Jason’s Latest Articles
When it comes to building a property portfolio, I often find there is overarching confusion surrounding different types of strategies and actions related to real estate. What I’m talking about is property investing versus property trading. Yes, they actually are two completely different things that are separated by contrasting behaviours, attitudes, knowledge, risks and costs.
Financially, you’re earning $100k a year and you know you will be able to purchase a property with the equity you’ve built up in your home, but you don’t have enough leftover in your regular pay packet to actually pay off that property long term. So how do people do it then? Is property investing only for the really wealthy with substantial income to spare?
There is no one true measure of success when it comes to property investing. Yield, growth, cash return, more properties, more income, more satisfaction… The list goes on.
How you choose to measure your own success as a property investor is really up to you, and hopefully, at least one part is that you get some real satisfaction or joy or excitement out of it.
But the serious side is money.
Choosing whether to put furniture into your investment properties all comes down to one, big question: Is it going to increase your cashflow?
If it was as simple as throwing a few beds and a lamp in, and suddenly getting hundreds of dollars more rent coming in each month, we’d all furnish every investment property we have.
But we don’t. And there are some important reasons why.
In a world where mental health issues are reaching rampant levels, parenting expert Kari Sutton believes our children need more help than ever before to sustain emotional resilience.
To better equip your child for the challenges of growing up in this day and age, the educator has four key strategies parents can employ.
It’s the age-old debate: as a property investor, should you buy your own home, or should you rent? When it comes down to it, either owning or choosing to rent is entirely preferential.
However, your long-term financial goals will determine how you approach this situation.
So, let’s talk about the benefits and drawbacks of both owning and renting in the property investor space.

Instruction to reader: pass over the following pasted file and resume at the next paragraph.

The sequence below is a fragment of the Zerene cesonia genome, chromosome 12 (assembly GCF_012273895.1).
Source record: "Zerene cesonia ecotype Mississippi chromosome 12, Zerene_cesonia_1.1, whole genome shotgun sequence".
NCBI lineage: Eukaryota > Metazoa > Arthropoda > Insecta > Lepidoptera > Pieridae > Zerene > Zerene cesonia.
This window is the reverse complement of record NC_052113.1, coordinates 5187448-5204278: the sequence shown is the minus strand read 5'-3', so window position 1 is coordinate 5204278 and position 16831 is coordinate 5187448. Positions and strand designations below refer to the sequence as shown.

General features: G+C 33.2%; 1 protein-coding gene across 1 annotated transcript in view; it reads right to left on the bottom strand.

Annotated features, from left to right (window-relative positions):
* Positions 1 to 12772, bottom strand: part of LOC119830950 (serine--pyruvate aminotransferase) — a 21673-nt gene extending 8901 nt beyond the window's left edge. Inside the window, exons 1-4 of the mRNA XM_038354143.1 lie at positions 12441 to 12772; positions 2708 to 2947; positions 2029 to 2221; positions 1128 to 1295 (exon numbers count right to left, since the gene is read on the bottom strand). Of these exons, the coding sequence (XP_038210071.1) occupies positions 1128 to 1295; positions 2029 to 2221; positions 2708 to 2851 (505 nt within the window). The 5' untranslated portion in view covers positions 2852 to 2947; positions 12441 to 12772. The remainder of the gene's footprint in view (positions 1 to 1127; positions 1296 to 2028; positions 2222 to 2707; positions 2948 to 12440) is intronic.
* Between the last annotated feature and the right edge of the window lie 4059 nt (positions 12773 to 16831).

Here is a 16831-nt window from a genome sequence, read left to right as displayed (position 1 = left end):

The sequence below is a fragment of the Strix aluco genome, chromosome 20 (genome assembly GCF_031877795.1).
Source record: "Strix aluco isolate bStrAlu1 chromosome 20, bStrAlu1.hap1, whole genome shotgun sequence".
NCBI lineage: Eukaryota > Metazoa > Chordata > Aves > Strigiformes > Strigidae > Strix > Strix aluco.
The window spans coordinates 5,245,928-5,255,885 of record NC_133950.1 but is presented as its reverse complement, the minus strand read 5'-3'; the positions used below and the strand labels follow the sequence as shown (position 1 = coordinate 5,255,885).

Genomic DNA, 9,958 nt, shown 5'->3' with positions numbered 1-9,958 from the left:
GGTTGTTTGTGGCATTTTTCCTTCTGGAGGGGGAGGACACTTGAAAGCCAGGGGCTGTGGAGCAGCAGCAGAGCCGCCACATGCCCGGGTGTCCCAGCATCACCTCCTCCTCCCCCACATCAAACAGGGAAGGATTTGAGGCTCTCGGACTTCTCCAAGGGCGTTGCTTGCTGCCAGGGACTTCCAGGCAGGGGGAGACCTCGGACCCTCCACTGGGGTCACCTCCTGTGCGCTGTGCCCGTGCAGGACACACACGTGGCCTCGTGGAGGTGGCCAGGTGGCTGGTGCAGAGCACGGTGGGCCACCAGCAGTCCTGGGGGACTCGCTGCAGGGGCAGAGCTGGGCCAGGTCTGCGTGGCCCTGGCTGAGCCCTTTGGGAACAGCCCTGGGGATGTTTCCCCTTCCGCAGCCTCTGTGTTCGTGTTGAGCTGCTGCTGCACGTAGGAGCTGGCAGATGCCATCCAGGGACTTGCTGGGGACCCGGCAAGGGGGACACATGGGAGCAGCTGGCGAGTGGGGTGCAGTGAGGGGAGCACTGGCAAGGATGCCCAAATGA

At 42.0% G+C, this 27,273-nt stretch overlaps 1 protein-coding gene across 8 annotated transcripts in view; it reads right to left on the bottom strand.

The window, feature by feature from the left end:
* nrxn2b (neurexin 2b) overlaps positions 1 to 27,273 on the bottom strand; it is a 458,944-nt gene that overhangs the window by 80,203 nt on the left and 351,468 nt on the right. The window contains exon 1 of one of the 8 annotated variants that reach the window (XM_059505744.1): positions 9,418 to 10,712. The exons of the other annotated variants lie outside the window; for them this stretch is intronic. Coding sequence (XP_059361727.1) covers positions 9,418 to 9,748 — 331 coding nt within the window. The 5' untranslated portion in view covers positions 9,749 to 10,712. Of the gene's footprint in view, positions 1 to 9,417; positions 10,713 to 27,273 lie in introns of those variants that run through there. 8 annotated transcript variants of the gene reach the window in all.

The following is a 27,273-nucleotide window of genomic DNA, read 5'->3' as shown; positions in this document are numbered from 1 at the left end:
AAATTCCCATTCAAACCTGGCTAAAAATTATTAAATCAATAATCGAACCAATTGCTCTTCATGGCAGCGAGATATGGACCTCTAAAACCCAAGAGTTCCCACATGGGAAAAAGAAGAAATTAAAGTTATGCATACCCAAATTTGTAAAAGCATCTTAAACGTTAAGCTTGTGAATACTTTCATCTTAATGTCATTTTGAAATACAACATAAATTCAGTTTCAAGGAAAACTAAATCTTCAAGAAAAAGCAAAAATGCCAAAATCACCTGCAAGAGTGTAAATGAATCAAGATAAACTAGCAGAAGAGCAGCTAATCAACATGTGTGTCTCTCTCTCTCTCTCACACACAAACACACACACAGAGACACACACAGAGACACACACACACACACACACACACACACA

Being a successful, smart property investor means asking a lot of questions, all the time.
Making a decision about whether or not to buy a property is never just about asking the question, “Is this a good property to buy?”
Compared to what? A three-bedroom house in Sydney, or a one-bedroom studio apartment in Bendigo? What are you comparing it against and how does it measure up?
The art of comparison is a skill you need as a smart investor because the real estate market is an ever-changing, fluid thing.
You have to look at the big picture, never assume you know all the answers and ask a lot of questions to be sure you’re making smart investment choices and decisions.
The primary reason to invest in property is to become wealthy enough to live the life you want, right?
Many property investors want to know how they can generate a level of riches from real estate and live their dream life.
The good news is that it is possible to get rich, live your dream life, and accumulate great wealth from property investment.
But – and this is a big but! – property investment is not a get-rich-quick scheme. Anyone expecting to make a billion dollars overnight is going to fall flat on their face.
My wife Shay and I don’t just do life together, we do business together too.
Starting Positive Real Estate wasn’t always a smooth ride and as a couple we experienced some low moments – both personal and financial.
However, one thing that has always remained a top priority for us is ensuring we are continually working on our personal growth.
Being a smart and successful property investor means dealing with tax – all different kinds of tax, all the time. When we talk about tax as investors, we see our cash go flying out the window, but the more you know about tax and how to reduce it, the more cash you can keep. Having a smart investing strategy around tax will save you money by minimising your payments and maximising your returns, so you need to get educated. So, what are the different kinds of tax you’ll face as a property investor and how can you navigate them?